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Permanent Memorials

In 2018, the Asbestos Diseases Society of Australia unveiled a memorial plaque at Solidarity Park, West Perth. See video below. The plaque commemorates the 4,000+ West Aussies who have died from asbestos-related diseases and remembers those who were victims of Australia’s worst industrial disaster. The CSR Wittenoom Mine and Mill is the greatest example of workplace negligence in Australia, and second in the world to date. 

Wittenoom was a blue asbestos mining town in the Pilbara region of Western Australia. Despite health warnings as early as 1948, it continued to operate until 1966, killing thousands of workers, their families and town visitors. One of those visitors was the Minister of the Crown Mr Ernie Bridge MLA, who died from mesothelioma, which he contracted during his time dealing with the town’s closure. Today, we continue to lose many lives to the deadly asbestos dust from Wittenoom. 

Asbestos has been used in Western Australia since the 1920s, primarily in a building and manufacturing industries. In fact, in 1937 the late Mr Lang Hancock commenced blue asbestos surface mining and used mainly aboriginal people – the Banyjima people – at that mine. From 1943 to 1966 more than 20,000 people lived and worked at Wittenoom. The gorges had regular visitors and various school excursions were held. Notably, Hale School had its own allotted camping area. During that time, thousands of Western Australians attended and lived in that area. Apart from being mined, the asbestos fibre was shipped off with not a great amount of care. It was loaded onto and off ships, which exposed a lot of workers at port Samson and Fremantle port to asbestos fibres. Over the years many of those workers developed asbestos-related diseases. Hon Alison Xamon MLC, Parliamentary Speech 23/08/18

While we are very grateful for the CFMEU WA and Unions WA for allowing the memorial plaque in Solidarity Park, our members and friends from Wittenoom have requested a permanent memorial, not just for the workers but also for their children, families, visitors and local Traditional Owners of the land, many of whom have since lost their lives to deadly asbestos diseases. Wittenoom has been taken off the map and cannot be accessed by road; for many this creates a situation where there is not a place of memorial to grieve lost loved ones.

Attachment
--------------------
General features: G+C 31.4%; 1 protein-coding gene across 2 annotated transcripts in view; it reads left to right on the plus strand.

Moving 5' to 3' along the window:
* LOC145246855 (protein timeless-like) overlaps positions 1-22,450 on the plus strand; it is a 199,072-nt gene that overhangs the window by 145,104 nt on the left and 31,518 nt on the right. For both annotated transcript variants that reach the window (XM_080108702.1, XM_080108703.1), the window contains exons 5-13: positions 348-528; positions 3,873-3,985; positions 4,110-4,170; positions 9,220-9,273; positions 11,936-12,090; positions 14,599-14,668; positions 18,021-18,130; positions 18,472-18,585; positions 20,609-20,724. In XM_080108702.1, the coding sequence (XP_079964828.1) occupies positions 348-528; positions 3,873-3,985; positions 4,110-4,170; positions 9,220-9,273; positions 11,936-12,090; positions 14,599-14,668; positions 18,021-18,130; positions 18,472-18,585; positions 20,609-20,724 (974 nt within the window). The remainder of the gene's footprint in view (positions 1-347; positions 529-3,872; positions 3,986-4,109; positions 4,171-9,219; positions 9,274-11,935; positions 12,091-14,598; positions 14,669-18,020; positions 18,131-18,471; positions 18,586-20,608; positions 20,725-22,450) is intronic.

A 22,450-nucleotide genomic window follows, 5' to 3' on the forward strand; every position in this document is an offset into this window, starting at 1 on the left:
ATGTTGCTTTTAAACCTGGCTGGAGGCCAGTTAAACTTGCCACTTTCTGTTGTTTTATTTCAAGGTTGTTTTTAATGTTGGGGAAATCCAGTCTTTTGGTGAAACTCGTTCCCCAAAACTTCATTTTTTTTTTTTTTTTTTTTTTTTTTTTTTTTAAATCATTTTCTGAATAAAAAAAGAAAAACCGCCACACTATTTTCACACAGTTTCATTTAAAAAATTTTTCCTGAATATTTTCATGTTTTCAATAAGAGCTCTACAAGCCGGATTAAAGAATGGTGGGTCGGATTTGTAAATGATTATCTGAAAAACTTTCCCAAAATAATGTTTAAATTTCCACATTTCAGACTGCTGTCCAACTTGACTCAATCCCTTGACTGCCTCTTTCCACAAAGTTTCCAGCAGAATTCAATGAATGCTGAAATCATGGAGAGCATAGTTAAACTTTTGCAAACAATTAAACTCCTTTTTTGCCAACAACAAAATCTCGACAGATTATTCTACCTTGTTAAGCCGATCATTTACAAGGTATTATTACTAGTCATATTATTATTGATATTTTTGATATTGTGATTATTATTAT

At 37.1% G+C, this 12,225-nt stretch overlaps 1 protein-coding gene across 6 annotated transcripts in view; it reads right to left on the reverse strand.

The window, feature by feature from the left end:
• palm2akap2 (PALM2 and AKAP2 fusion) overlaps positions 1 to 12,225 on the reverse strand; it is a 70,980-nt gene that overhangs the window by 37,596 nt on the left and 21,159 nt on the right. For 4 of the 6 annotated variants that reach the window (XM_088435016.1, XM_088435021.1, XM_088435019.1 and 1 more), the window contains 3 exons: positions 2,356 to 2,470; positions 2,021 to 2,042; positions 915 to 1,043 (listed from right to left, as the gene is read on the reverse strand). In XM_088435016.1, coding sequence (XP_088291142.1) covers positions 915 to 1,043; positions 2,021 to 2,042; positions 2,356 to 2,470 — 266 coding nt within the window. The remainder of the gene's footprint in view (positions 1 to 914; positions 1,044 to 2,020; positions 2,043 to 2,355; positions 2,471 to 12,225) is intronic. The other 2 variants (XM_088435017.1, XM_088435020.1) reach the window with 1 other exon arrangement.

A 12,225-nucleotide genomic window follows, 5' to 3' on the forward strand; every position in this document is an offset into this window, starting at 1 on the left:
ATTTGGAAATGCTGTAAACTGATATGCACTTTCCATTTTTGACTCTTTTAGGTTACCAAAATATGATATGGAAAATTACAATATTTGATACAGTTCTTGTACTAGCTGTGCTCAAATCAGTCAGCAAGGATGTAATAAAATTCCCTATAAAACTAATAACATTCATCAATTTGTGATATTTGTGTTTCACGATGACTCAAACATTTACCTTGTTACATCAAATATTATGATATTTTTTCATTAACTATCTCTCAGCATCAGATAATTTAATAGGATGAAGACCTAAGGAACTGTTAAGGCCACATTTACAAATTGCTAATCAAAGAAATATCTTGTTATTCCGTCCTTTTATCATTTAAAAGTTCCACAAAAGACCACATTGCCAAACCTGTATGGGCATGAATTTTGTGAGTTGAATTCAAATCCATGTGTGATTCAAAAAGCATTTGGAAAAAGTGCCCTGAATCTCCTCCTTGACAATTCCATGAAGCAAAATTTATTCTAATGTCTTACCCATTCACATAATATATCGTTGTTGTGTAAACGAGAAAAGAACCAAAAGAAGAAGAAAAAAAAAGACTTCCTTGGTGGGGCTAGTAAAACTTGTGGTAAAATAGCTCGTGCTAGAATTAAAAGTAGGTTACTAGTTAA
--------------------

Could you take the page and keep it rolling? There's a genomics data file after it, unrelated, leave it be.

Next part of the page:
We have approached the State Government about the construction of permanent memorials in Perth and the Pilbara. We will also be visiting the Shire of Ashburton and the Traditional Owners of the land to discuss the best way forward in the Pilbara.

We are very fortunate that the artwork for the memorial sculptures has been donated, so we only need to cover the cost of the artist and materials, as well as an area for visitors to sit and reflect.

To support the construction of permanent memorial sculptures in Perth and the Pilbara, please click here to SIGN and SHARE our petition. 

To learn more about the Wittenoom Tragedy, visit our YouTube channel.

Names for Asbestos Memorials 

We are proposing permanent memorials be erected in Perth and also in Karijini National Park, naming the thousands of workers, residents, traditional owners and their family members who have lost their lives to asbestos-related diseases. As the time between initial asbestos exposure and the onset of symptoms is usually 20 to 50 years, ADSA will also be allocating space on both memorials for the hundreds, even thousands, of victims that have yet to be diagnosed. To have a relative’s name added to our permanent memorials in Perth and the Pilbara, please click here.

Solidarity Park

In 2018, the Asbestos Diseases Society of Australia and Unions WA unveiled a memorial plaque at Solidarity Park to commemorate the thousands of lives lost to asbestos-related diseases.

Location:  Solidarity Park Harvest Terrace, West Perth. Please click here for directions.